One of the key beliefs that I have is that I am not meant to be happy. That happiness is for other people. I dare to go as far as to say that sustained happiness is meant for most people, but not for me. I feel like I must have really pissed someone off, perhaps the big guy in the sky, for him to keep fucking with me. I honestly feel that in every choice that I have made as an adult, nothing goes smoothly. Every time I attempt to make my life, and my kids' life better, something always comes around to screw it up. I feel like I am a nice guy, and that I have done many good things in life, yet good things don't seem to go my way, or that don't seem to last.

When I met Michael everyone who knows me was so elated. Everyone said that nobody deserved more to be happy in love than me. I am just one of those nice guys that should meet another nice guy, and have a good life together. If that's as simple as it is, then why the hell didn't it happen until I was in my late 40's? And if I had to wait so long, and then finally met the man of my dreams, and guess what , I fit perfectly into his dreams, then why the hell did he have to die? I hate to say it, but couldn't someone else in this world have died that day except Michael? Am I horrible to think that?

In my negative belief system, of course Michael had to die. In this universe that fills the space around me, I had far too much happiness than I was supposed to get, so he had to go. So now, given my experience, every time I see what appears to be a happy couple, or even a miserable couple, I become filled with rage. It angers me so to have the world of happy or content couple parading around to remind me of what I no longer have. Is it all just a huge hurtful joke being played on me?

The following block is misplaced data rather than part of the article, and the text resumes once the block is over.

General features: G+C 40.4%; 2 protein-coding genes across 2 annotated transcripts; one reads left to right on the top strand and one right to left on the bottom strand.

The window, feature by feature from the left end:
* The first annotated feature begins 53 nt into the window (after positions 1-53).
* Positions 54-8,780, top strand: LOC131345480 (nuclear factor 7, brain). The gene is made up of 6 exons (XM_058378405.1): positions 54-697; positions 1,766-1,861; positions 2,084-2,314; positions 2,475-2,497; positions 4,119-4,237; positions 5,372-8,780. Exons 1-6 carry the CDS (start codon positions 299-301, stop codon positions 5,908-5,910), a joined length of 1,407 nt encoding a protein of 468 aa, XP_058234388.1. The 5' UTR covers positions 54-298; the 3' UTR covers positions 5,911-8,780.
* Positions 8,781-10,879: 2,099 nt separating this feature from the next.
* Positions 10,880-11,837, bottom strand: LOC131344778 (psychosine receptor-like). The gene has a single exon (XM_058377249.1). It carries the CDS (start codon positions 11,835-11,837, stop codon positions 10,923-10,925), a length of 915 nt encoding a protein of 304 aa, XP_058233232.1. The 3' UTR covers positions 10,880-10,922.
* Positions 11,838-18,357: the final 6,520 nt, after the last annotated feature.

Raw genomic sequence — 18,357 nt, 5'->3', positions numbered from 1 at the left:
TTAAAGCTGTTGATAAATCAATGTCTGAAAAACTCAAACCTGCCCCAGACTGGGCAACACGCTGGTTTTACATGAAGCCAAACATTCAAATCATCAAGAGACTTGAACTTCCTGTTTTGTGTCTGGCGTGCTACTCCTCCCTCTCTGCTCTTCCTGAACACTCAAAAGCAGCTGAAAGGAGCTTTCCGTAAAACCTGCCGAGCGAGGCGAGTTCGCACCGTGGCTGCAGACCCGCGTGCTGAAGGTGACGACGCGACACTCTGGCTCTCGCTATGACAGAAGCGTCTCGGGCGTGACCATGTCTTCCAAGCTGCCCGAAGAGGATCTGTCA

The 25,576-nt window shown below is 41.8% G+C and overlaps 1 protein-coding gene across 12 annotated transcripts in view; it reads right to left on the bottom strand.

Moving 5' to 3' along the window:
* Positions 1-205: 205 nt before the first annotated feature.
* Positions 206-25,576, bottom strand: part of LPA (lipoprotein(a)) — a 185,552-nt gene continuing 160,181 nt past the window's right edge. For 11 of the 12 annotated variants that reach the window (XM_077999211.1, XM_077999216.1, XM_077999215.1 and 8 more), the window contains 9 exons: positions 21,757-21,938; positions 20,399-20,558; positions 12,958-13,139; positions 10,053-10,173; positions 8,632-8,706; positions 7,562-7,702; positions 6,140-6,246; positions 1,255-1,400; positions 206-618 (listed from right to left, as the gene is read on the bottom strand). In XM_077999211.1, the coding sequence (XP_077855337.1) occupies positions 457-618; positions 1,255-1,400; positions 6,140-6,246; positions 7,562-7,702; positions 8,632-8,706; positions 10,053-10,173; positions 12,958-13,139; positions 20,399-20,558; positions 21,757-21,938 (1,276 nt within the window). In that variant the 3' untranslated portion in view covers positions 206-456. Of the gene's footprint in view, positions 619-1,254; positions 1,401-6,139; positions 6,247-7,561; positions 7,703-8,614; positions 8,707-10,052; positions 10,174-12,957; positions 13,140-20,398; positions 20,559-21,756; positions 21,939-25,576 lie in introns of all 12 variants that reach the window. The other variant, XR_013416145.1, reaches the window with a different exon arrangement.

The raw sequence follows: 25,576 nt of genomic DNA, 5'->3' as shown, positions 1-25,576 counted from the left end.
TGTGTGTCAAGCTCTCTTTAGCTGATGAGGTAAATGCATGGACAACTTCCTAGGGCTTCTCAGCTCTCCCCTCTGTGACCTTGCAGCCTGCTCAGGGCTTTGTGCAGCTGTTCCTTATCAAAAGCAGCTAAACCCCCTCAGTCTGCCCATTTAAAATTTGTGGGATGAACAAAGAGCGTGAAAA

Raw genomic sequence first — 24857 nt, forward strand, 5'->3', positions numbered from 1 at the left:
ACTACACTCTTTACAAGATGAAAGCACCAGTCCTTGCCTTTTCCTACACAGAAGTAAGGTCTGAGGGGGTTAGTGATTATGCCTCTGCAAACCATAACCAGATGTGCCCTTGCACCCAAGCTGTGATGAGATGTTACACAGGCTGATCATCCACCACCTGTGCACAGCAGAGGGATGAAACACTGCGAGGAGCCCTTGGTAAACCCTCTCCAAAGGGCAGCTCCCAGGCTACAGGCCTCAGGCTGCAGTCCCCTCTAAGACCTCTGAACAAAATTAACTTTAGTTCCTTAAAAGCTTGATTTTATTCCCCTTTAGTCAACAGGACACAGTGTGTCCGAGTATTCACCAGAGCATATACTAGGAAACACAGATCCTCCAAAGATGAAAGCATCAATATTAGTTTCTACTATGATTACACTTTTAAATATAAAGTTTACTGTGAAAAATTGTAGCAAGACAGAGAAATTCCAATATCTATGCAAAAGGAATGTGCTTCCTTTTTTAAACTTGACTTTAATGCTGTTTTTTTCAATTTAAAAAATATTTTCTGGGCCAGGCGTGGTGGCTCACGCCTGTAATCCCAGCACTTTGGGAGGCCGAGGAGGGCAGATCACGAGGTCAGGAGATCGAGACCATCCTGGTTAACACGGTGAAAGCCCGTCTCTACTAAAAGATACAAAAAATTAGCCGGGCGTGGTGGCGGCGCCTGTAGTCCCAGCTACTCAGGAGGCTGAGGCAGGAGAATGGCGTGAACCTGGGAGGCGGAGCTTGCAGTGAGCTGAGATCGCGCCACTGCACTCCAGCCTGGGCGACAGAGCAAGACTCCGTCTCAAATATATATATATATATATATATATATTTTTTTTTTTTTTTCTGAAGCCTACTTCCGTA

Okay, so this is what I am working on, and this is where I have identified that I feel stuck. I don't want to be stuck here, as it only serves to make me into a bitter old man before my time. Maybe I was already bitter, but just had a brief reprieve when Michael came into my life. The problem was that like a typical man, I didn't read the fine print. If I had, I would have clearly seen that this relationship had an early expiration date. How terribly stupid, and ignorant, of me, to believe that life was handing me something good, something that I could count on.

Today's EMDR session was to help me work through this negative belief that I have about life's happiness, and how it gets triggered by images of happy couples. And I have to say, that through the process of today's therapy session, I did come away feeling less angry in my still held belief about all of this.

What I did come away with, today at least, is that what all those supposedly happy couples have, is no different than what the happy couple of Mike and Dan had. Some how I need to remember this, or believe this. I want there to be a time that when I think of these types of images, that I immediately have a comforting emotional response about the gift that Michael was to me. I want to immediately feel his love, and smile. I know that this type of thought will always be followed with a sense of sorrow because he was taken so soon, but I don't want the sorrow to be my go-to response when I think of him.